Peyton Green

Peyton has loved dog training since she was a little kid. She grew up in a family that always had dogs around, which naturally led her to an interest in training. Growing up she had two mini aussies that launched her passion for figuring out how to motivate dogs. One of them was reactive and neither of them had a natural desire to work, so she dove into classes at a local dog training facility and lessons with a behaviorist to learn everything she could. She was obsessed with trick training and learned a ton about how dogs learn and creating behaviors by trial and error to see what would achieve the results she wanted. These two dogs were the foundation of her understanding of dog training and got her hooked on all things dog sports. 

When she could finally have a dog of her own, she got her first Border Collie, Dash. Dash was a difficult young dog with her fair share of issues, but those issues helped Peyton continue to develop her skills on how to meet a dog’s emotional needs while shaping them into a more confident, happy member of society. Dash has come a long way and is now a skilled agility dog with a bright future. At 3 years old she’s currently competing in the masters level in UKI, USDAA and AKC and preparing to tryout for world teams. After Dash, Peyton decided to delve into the Belgian Malinois world and got Vivid. Vivid is training for agility, but she was also Peyton’s first step into the mondioring world. Mondioring is one of the most difficult protection sports and is comprised of 3 phases: obedience, jumping, and protection. It’s been a really exciting new journey to learn how to be successful in such a complicated sport. 


Peyton has a deep passion for developing drive and engagement in dogs. No dog training is possible without a dog having a strong foundation to want to work for you. She hopes to develop all of her students’ love for creating a strong relationship with their dogs.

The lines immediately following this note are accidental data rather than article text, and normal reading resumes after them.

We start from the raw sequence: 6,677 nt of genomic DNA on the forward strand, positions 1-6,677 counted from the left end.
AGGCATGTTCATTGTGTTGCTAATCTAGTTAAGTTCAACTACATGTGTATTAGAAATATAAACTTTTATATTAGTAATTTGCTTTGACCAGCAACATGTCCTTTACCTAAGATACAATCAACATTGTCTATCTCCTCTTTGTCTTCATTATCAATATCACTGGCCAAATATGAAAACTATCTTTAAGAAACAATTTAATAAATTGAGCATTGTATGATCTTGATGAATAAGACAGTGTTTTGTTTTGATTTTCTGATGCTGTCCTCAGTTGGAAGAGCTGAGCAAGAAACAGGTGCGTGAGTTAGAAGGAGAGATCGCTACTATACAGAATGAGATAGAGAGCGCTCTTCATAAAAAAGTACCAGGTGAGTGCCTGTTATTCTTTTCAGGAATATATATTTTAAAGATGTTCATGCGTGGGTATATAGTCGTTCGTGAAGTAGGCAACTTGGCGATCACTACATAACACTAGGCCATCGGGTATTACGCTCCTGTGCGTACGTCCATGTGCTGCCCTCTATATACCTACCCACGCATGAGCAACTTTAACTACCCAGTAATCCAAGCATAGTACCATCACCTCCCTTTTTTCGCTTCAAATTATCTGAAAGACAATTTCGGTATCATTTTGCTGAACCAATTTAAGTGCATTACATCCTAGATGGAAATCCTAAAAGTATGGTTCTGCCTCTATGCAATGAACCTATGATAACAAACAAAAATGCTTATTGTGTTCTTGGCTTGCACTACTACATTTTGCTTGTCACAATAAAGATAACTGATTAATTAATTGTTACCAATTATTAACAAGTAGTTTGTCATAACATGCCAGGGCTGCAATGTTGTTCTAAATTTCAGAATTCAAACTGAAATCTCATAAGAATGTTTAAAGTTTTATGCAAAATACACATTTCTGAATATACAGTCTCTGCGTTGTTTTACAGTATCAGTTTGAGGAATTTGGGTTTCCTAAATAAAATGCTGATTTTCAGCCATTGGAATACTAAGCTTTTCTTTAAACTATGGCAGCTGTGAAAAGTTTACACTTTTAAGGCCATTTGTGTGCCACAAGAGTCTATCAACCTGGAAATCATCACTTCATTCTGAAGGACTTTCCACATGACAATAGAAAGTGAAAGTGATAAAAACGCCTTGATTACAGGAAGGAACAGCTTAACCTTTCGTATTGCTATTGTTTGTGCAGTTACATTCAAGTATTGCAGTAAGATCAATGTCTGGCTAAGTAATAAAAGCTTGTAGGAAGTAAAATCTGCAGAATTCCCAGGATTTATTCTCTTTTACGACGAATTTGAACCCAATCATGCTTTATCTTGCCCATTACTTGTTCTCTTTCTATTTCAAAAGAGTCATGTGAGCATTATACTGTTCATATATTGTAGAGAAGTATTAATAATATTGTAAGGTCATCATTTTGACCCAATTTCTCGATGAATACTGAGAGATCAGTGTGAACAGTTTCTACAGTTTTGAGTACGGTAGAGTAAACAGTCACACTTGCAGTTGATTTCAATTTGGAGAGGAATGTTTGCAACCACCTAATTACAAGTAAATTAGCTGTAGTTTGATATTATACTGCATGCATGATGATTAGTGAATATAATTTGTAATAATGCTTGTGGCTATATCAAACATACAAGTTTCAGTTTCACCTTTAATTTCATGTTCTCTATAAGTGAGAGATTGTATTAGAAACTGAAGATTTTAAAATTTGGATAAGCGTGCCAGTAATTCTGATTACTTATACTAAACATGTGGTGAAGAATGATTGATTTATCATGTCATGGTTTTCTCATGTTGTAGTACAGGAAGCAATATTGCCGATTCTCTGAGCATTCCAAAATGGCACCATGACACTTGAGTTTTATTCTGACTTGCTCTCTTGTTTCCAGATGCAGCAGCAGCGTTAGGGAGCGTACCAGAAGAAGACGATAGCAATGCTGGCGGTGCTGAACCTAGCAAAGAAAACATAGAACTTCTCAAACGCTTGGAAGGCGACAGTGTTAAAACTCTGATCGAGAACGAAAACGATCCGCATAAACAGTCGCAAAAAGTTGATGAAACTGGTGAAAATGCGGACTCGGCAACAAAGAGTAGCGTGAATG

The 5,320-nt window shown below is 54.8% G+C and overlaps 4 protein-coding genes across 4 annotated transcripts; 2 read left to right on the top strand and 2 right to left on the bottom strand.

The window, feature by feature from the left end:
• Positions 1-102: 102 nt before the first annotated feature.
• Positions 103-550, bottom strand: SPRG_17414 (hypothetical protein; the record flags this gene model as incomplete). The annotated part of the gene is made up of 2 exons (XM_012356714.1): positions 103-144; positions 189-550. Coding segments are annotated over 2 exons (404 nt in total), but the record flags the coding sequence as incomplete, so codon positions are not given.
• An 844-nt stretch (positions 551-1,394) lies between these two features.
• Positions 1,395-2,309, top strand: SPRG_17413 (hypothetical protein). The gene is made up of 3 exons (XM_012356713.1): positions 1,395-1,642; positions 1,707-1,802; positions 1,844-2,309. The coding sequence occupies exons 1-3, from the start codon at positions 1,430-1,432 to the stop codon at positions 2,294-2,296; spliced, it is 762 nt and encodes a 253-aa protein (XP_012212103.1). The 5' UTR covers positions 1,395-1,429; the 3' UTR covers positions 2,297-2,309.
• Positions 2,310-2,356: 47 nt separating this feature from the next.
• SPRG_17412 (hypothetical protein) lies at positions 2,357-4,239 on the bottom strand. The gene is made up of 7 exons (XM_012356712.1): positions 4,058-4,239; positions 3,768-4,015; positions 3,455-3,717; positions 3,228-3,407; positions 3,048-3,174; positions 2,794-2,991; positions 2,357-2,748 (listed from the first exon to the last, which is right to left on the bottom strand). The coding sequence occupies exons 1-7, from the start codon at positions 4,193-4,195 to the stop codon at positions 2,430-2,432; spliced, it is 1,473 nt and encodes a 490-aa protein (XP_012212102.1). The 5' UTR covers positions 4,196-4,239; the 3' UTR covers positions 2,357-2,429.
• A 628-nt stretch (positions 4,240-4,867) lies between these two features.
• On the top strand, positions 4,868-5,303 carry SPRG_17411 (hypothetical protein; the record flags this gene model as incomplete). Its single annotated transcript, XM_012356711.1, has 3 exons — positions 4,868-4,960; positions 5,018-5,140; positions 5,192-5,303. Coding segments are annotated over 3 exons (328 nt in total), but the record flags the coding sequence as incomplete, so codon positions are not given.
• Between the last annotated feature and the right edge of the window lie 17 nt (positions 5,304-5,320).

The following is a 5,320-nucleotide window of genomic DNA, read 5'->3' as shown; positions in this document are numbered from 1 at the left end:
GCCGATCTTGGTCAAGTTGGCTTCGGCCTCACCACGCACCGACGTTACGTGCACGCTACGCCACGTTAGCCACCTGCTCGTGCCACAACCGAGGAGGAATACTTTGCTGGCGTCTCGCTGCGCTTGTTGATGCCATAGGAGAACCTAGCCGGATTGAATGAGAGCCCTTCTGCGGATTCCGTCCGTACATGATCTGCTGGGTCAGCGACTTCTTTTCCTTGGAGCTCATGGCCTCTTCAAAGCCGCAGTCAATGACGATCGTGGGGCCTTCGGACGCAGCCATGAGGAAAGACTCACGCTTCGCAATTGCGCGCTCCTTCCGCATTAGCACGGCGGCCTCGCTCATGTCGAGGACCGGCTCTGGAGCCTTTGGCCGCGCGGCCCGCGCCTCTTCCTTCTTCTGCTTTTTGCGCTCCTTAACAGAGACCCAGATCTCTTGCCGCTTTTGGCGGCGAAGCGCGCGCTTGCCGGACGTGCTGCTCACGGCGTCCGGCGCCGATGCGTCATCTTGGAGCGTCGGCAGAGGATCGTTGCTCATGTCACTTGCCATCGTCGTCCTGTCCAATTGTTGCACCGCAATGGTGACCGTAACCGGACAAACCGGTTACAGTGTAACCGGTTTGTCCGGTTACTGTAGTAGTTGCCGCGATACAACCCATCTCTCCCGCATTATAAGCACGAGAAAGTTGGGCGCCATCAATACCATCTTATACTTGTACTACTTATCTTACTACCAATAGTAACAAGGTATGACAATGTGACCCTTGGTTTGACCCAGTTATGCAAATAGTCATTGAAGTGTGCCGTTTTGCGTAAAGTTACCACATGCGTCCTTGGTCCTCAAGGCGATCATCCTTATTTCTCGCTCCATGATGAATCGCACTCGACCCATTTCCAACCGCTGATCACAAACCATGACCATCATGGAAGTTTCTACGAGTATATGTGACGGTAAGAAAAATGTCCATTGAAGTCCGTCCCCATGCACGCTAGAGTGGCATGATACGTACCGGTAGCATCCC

Brenna Peterson

Brenna held a strong interest in all animals from a very young age and started working with dogs at an animal shelter in junior high school. She adopted her first dog, Ozai, a chihuahua/rat terrier mix, and it soon became apparent that he had various behavior challenges, and this is what got her interested in dog training. She worked him through his sensitivities and aggression problems after spending countless hours studying learning theory and training methods. Ozai went on to earn titles in obedience, tricks, and rally, with rally being his sport of choice, making it to AKC Rally Nationals in 2021. As he is retiring from dog sports, Brenna got her second dog, a young border collie named Zuko. He was also a rescue dog and came with new challenges. He has been in training for his fear reactivity and other issues and is starting to be able to confidently participate in dog sport training. Brenna loves seeing the progress that can be made for the more challenging dogs with extra time and effort. She works to make training as fun as possible for human and dog alike by breaking up training into small, simple games that build a strong foundation and foster joy.

Brenna started teaching dog training professionally in 2018 and is working towards earning her bachelor's degree in Psychology as well as her CPDT-KA certification.